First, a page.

Conserving water: More than switching your shower head

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Each Wednesday our twitter feed is dedicated to tips on how to conserve water. Syncta is not the only company doing it–search for #waterwednesday and you’ll find a plethora of awesome tips and ideas. Most times, we think about conserving water from a direct standpoint. We consider switching our shower heads, using low-water toilets, and making sure we don’t have any dripping faucets. All of these ideas are valid and important.

However, what about the ideas that aren’t “direct” water usage? EcoWatch put an article out discussing some facts regarding water consumption, focusing primarily on indirect usage. It is estimated that 3% of the water on Earth is drinkable. We’re hopefully closer to desalinization prcoesses that are both economic and environmentally friendly, (another conversation, entirely) but right now, how can we affect our global indirect water consumption? EcoWatch mentioned some great tips.

1. Compost whenever possible. This is both direct and indirect. Directly, when you shove things in your garbage disposal, you’re flushing it with water after. Indirectly, if you put your compostable scraps in the trash, you’re filling up trash bags more quickly–and effectively garbage dumps at a quicker rate. As landfills increase in size, also does their effect on emissions into groundwater. Composting is, admittedly, not always possible. Tiny little studio apartment? Probably don’t want some hot compost stinking up the kitchen counter on a 100 degree day. (I know. I’ve been there. It wasn’t one of my brighter ideas.)  If you live on even a little bit of land though, composting is a great idea. Your neighbors may even bribe you for it with fresh veggies from their patio garden.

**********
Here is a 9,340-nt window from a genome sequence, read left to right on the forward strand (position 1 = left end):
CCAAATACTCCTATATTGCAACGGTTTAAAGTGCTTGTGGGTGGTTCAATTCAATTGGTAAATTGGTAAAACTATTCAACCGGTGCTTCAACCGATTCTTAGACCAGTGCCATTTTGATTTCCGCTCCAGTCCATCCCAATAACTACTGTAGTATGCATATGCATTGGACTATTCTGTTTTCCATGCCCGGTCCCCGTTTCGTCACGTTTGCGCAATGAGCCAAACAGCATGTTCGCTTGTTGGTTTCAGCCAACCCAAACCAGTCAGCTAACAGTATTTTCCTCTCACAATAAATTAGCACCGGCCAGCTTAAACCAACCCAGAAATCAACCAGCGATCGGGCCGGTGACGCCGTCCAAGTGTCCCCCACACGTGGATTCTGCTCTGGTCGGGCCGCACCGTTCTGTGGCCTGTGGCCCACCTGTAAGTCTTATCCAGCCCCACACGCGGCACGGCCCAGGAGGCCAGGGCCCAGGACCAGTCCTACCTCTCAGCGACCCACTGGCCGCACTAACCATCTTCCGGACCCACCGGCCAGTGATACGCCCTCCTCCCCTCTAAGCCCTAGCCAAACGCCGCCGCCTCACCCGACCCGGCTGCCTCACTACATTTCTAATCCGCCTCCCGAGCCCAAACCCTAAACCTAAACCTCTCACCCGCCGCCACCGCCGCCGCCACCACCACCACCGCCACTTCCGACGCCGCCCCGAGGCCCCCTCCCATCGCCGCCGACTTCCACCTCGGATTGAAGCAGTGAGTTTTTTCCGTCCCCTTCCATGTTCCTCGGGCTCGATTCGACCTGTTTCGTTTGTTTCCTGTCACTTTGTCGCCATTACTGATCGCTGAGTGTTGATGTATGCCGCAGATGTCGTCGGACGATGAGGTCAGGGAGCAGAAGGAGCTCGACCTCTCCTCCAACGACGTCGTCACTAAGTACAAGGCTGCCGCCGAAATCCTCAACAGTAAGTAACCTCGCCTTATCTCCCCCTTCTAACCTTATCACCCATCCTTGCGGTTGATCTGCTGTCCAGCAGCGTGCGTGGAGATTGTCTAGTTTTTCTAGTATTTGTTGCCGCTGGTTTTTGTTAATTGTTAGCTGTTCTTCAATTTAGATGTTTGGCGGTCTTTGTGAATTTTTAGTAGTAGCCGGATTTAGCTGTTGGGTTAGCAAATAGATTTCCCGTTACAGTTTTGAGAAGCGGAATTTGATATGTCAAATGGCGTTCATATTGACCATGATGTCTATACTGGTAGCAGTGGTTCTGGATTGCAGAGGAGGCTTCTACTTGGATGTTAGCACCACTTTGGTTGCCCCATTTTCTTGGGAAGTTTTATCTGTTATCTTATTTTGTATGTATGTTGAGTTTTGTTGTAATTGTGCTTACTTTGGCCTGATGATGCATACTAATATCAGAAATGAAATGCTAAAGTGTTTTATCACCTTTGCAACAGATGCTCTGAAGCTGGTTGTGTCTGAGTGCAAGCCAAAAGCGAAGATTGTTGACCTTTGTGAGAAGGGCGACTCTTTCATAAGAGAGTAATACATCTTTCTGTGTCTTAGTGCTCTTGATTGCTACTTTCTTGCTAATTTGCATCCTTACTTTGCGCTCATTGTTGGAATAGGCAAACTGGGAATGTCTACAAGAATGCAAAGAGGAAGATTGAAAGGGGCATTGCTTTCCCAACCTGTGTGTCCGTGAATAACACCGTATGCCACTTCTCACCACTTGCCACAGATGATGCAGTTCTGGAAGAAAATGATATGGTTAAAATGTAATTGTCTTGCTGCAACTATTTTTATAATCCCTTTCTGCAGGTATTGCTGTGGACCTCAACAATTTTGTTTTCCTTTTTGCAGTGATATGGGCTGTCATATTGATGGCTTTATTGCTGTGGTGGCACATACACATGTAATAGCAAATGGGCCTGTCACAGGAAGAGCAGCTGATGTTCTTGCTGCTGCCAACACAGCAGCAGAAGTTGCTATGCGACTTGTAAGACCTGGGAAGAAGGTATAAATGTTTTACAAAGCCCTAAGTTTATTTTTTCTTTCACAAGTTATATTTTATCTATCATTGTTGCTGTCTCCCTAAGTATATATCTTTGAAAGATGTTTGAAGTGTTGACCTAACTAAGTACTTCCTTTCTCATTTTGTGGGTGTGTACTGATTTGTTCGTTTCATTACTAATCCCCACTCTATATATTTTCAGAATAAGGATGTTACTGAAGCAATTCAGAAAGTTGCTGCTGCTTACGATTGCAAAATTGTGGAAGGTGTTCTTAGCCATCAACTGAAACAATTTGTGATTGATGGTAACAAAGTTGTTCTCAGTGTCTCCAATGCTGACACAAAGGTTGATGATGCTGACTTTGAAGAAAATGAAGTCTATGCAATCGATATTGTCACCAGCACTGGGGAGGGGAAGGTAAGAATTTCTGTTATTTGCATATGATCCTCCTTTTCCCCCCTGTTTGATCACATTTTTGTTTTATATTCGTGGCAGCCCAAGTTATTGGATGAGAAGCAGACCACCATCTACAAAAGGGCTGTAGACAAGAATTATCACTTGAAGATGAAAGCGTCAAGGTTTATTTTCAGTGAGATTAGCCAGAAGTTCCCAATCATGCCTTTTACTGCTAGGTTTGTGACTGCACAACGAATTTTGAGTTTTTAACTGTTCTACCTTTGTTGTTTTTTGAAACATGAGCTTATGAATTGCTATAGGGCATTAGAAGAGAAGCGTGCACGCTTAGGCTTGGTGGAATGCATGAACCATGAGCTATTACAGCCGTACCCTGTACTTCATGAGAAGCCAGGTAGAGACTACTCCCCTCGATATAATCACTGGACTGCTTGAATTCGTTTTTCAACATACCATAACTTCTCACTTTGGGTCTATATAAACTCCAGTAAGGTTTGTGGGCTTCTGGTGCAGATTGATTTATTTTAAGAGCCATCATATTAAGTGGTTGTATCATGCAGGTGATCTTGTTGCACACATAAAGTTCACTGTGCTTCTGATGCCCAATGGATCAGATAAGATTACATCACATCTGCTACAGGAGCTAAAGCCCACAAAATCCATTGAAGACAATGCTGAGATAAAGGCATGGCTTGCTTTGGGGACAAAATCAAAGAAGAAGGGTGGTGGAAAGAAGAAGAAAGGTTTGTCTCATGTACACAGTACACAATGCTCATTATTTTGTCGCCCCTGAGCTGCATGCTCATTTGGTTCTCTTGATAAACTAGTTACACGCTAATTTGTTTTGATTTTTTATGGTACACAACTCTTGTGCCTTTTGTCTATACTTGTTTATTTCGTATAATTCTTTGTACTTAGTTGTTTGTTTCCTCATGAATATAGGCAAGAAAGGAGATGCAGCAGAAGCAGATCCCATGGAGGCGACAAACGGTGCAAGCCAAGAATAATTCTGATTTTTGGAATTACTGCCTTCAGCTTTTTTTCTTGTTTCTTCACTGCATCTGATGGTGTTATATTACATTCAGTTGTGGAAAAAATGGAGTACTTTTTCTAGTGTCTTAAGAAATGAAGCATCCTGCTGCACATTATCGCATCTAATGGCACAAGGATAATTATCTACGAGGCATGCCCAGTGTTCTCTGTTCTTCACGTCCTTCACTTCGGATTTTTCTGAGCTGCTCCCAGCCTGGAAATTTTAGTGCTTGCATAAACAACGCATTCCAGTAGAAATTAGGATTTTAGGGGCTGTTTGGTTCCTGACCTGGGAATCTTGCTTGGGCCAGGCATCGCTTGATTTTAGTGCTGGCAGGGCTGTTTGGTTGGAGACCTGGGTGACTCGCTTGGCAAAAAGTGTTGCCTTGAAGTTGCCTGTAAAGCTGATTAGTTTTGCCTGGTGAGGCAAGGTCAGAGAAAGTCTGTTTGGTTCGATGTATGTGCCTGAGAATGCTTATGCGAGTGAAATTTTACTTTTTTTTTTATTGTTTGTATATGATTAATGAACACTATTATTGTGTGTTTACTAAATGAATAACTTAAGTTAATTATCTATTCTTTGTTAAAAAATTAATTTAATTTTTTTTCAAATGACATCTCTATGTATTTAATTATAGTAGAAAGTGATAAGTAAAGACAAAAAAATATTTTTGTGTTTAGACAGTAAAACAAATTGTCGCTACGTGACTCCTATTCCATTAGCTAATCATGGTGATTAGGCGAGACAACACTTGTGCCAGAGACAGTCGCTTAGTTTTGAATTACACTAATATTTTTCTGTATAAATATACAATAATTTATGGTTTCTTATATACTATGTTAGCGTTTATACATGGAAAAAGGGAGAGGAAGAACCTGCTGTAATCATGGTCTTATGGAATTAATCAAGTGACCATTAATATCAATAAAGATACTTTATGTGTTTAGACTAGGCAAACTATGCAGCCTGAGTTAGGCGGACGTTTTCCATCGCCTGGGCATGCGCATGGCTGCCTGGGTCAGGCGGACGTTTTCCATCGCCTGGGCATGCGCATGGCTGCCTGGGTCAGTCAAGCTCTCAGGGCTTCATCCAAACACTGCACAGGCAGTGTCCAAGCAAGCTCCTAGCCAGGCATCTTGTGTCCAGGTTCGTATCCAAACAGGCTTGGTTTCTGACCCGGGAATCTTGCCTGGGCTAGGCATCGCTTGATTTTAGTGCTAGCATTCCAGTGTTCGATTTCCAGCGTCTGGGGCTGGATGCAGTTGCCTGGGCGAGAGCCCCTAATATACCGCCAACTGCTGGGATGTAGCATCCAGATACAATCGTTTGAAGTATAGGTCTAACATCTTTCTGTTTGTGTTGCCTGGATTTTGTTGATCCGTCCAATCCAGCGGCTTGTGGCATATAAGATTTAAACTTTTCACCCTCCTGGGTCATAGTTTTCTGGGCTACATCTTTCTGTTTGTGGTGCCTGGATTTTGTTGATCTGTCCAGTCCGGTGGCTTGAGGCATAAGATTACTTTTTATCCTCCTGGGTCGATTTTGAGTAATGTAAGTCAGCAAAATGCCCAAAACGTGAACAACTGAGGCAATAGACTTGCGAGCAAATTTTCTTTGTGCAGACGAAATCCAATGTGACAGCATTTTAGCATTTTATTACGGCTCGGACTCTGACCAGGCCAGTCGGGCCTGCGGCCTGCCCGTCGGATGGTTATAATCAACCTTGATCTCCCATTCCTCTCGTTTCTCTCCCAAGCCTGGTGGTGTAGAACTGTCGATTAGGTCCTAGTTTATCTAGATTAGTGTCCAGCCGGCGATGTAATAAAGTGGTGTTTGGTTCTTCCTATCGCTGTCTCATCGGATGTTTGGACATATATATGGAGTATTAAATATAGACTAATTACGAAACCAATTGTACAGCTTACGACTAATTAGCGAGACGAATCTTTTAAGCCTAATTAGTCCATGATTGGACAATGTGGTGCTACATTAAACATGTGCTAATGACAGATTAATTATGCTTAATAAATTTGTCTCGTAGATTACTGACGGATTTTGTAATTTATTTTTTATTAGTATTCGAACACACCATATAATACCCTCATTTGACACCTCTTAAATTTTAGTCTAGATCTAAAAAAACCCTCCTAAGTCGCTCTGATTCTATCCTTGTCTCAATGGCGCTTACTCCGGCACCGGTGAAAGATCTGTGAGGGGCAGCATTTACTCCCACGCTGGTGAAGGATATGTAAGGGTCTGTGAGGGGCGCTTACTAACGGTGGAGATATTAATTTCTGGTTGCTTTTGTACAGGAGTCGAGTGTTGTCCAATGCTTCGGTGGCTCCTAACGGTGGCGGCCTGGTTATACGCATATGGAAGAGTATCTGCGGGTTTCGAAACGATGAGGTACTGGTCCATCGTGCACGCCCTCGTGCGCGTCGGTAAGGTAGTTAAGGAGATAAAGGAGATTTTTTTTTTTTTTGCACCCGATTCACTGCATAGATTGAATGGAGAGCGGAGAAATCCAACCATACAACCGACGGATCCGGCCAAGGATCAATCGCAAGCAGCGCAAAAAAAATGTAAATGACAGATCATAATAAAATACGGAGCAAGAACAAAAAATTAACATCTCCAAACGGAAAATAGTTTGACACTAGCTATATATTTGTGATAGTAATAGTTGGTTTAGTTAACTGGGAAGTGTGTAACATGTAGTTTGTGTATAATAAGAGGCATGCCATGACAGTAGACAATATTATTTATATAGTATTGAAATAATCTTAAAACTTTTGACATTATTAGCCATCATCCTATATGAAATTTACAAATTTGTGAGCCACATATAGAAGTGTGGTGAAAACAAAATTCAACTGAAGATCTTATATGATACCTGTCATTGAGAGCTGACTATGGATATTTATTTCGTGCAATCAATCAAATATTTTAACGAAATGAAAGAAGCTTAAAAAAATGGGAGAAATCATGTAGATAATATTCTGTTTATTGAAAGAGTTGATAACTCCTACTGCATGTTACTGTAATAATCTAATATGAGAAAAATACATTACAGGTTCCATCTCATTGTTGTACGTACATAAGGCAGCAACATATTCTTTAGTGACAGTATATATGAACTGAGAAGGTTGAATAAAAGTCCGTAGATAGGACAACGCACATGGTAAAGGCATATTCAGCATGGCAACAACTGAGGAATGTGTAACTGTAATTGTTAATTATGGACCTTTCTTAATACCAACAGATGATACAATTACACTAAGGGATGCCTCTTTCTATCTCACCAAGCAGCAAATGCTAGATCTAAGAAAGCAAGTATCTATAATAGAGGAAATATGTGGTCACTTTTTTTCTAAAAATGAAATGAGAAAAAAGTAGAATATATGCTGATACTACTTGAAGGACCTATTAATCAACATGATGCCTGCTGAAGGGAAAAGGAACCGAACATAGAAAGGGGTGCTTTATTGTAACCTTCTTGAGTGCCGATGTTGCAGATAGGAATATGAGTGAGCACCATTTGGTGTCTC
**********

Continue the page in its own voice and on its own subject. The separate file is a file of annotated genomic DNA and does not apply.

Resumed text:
2. Take public transportation, ride your bike, or walk whenever possible. Conserve your trips in your personal vehicle by doing bigger shopping trips or making sure to take right turns. (As UPS drivers usually do—taking left turns have all but been eliminated by UPS routing, as taking lefts typically requires trucks to idle longer to cross traffic.)  Gasoline for your car requires over a gallon of water for every gallon of gas.

“US withdraws 1 to 2 billion gallons of water each day to refine nearly 800 million gallons of petroleum products like gasoline.”

-Grace Communications Foundation 

3.Skip the soda. Want a beer? It’s better for the environment! A beer takes about 20 gallons of water to create when considering the entire process, whereas a soda pop can use up to 50 gallons of water for the same amount! If you’re really gung-ho on conserving water, switch from coffee to tea; tea production requires one-quarter the amount of water that coffee does.

4. 95% of our water usage is in our meals. The biggest way to reduce water usage is to eat fewer animal products, and more plant-based foods.

5. Use less plastic. One pound of plastic requires 24 gallons of water to be manufactured. Search for items with less packaging–buying in bulk sections can help. Re-use your plastic bags for grocery trips or use cloth bags created for re-use. Be considerate of what materials things are created from, as well as how things are packaged.

Other ways to reduce your indirect water usage is buying things second-hand, like vintage and thrift store clothing and furniture. Consider ingredients in beauty products–certain brands seek out minimal packaging and smart water usage.

What do you do that conserves water–both directly or indirectly?

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